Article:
sudo addgroup YourAccount users

4.2. Import the server certificate

As you have generated a self-made certificate, without any trusted authority, you will get this type of message when you will try to mount your webdav share on a Linux client :

/sbin/mount.davfs: the server certificate is not trusted
issuer:      your company, your.server.name, city, region, country
subject:     your company, your.server.name, city, region, country
identity:    your.server.name
fingerprint: d9:........................:5c
You only should accept this certificate, if you can
verify the fingerprint! The server might be faked
or there might be a man-in-the-middle-attack.
Accept certificate for this session? [y,N]

To avoir it, you will need to declare your server certificate to davfs. First thing is to place your server certificate server.crt on your client computer under /etc/davfs2/certs/server.crt. You then need to inform davfs to use it, by replacing the following commented line in /etc/davfs2/davfs2.conf :

/etc/davfs2/davfs2.conf

servercert         /etc/davfs2/certs/server.crt

4.3. Declare the login / password to be used

One more step is to pre-declare the WebDav share login and password in the davfs configuration. Once done, you will be able to mount the share with davfs handling automatically the authentification process.

These should be declared in the secrets file of davfs, where you get one line per webdav share :

/etc/davfs2/secrets

...
https://your.server.name/webdav   YourWebdavLogin     YourWebdavPassword
...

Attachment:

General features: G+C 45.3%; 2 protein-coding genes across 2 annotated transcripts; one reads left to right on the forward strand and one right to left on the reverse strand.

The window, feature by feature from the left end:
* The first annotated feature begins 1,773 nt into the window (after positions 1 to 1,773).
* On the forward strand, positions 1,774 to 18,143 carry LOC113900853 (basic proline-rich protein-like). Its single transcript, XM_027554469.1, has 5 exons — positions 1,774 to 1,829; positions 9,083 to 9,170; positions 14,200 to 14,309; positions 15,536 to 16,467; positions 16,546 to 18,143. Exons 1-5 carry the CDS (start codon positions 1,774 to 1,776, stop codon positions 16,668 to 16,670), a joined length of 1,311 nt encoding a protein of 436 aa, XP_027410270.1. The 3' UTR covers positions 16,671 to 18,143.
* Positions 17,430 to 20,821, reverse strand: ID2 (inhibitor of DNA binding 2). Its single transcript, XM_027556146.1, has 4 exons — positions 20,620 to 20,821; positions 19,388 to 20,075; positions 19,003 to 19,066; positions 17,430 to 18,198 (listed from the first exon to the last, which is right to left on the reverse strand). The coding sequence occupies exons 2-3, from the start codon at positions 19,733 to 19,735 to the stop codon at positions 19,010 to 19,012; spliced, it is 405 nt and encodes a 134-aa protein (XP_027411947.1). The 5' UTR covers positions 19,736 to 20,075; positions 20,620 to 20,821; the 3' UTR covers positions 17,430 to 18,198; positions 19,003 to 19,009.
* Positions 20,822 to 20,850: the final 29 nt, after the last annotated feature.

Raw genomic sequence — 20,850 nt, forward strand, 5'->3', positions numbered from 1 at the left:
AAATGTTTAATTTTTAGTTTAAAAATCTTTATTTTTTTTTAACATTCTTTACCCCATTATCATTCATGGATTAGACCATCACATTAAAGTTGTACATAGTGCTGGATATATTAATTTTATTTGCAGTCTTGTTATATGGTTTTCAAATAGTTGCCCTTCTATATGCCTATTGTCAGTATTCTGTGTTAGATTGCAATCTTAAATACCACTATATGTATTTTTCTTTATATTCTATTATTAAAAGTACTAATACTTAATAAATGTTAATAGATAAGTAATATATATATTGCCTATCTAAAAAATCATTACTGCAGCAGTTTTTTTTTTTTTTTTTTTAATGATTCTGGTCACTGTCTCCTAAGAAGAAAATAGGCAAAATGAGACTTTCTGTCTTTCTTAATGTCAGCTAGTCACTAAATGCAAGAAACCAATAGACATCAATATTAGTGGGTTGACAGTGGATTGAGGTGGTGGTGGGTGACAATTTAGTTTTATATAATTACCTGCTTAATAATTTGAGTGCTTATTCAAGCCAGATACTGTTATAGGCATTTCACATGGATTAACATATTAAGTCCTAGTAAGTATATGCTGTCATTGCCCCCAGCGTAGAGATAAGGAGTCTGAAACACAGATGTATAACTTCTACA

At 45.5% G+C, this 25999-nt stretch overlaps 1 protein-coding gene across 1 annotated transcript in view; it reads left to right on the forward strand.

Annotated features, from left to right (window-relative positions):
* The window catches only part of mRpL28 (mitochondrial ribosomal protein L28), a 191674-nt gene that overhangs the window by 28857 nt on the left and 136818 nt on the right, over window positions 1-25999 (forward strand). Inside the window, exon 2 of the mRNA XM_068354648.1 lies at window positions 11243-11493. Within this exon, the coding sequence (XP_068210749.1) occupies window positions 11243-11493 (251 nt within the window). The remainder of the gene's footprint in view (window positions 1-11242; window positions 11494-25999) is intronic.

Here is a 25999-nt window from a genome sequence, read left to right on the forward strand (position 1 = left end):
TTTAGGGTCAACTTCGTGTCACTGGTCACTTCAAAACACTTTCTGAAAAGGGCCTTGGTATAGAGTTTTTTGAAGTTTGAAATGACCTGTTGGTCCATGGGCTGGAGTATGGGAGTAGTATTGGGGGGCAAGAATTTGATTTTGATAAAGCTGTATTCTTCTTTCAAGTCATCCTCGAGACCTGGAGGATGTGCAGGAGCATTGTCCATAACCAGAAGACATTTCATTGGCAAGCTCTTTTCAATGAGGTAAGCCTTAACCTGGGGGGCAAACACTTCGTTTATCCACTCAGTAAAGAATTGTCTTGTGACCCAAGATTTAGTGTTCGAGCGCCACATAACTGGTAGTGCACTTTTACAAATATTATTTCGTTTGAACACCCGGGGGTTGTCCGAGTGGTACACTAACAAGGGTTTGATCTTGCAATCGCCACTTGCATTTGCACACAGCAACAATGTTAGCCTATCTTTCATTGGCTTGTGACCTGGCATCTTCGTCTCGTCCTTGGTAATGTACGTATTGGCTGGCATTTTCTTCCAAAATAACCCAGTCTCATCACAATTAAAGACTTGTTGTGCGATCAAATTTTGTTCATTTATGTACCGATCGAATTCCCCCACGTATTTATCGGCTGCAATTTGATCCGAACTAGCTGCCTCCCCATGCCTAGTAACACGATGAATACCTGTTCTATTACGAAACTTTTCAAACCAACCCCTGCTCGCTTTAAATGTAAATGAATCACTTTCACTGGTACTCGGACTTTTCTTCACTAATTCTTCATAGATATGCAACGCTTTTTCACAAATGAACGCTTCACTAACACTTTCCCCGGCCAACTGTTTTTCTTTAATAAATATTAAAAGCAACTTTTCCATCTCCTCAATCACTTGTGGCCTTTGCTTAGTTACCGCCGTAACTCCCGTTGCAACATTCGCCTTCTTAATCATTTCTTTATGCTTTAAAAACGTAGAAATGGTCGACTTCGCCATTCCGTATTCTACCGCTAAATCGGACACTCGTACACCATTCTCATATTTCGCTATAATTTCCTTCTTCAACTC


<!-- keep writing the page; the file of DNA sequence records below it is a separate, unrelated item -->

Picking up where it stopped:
4.4. Declare the mount

To be able to mount the WebDav share easily, the best way is to add the following line at the end of your /etc/fstab :

/etc/fstab

https://your.server.name/webdav/   /home/YourAccount/webdav    davfs        rw,user,noauto          0        0

Here are the parameters description :

  • davfs is the filesystem type
  • rw for read/write
  • user allows users other than root to mount the volume
  • noauto means it won't mount on startup (needed if you use wifi access with portfolio password)

At this point, you need to restart your computer for all these configurations to become operationnal.

4.5. Mount the WebDav share

After reboot, you can issue that command to mount your WebDav share :

mount /home/YourAccount/webdav

You should see on your desktop a new external drive icon named webdav.

Your webdav access is now fully operationnal and, as it is seen as a part of your filesystem, is should be transparent to any type of program.

Any shortcut on your desktop to a script with that command will allow your to mount the share in one click :-)

5. Windows XP et Seven client

If you plan to use it under Windows, prefer to use NetDrive.

It is very simple to setup and will present your WebDav share as a network drive.

The built-in XP WebFolder client is very difficult to setup and seems not to accept the Basic authentification protocol. I've never succeded to make it work !

Hope it helps  :-)

Signature Technoblog

This article is published "as is", without any warranty that it will work for your specific need.
If you think this article needs some complement, or simply if you think it saved you lots of time & trouble,